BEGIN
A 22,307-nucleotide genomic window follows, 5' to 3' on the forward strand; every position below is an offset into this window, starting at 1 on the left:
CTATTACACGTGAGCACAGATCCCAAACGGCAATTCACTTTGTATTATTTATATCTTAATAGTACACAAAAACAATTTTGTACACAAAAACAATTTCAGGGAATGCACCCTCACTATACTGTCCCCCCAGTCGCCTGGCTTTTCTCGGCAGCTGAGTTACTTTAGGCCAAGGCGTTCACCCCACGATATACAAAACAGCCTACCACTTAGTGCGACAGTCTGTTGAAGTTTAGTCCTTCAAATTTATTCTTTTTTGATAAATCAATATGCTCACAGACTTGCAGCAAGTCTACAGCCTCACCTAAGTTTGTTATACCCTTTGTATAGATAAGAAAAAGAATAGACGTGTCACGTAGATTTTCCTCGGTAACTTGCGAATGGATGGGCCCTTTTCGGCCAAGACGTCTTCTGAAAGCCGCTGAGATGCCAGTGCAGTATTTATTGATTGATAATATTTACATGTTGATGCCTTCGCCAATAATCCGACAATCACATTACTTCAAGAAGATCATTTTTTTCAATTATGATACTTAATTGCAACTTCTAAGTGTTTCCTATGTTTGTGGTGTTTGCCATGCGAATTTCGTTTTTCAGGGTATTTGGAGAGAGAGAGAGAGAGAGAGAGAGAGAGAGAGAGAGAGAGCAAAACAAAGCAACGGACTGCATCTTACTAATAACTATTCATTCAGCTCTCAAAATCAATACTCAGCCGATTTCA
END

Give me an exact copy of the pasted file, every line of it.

A 22,307-nucleotide genomic window follows, 5' to 3' on the forward strand; every position below is an offset into this window, starting at 1 on the left:
CTATTACACGTGAGCACAGATCCCAAACGGCAATTCACTTTGTATTATTTATATCTTAATAGTACACAAAAACAATTTTGTACACAAAAACAATTTCAGGGAATGCACCCTCACTATACTGTCCCCCCAGTCGCCTGGCTTTTCTCGGCAGCTGAGTTACTTTAGGCCAAGGCGTTCACCCCACGATATACAAAACAGCCTACCACTTAGTGCGACAGTCTGTTGAAGTTTAGTCCTTCAAATTTATTCTTTTTTGATAAATCAATATGCTCACAGACTTGCAGCAAGTCTACAGCCTCACCTAAGTTTGTTATACCCTTTGTATAGATAAGAAAAAGAATAGACGTGTCACGTAGATTTTCCTCGGTAACTTGCGAATGGATGGGCCCTTTTCGGCCAAGACGTCTTCTGAAAGCCGCTGAGATGCCAGTGCAGTATTTATTGATTGATAATATTTACATGTTGATGCCTTCGCCAATAATCCGACAATCACATTACTTCAAGAAGATCATTTTTTTCAATTATGATACTTAATTGCAACTTCTAAGTGTTTCCTATGTTTGTGGTGTTTGCCATGCGAATTTCGTTTTTCAGGGTATTTGGAGAGAGAGAGAGAGAGAGAGAGAGAGAGAGAGAGAGAGAGCAAAACAAAGCAACGGACTGCATCTTACTAATAACTATTCATTCAGCTCTCAAAATCAATACTCAGCCGATTTCA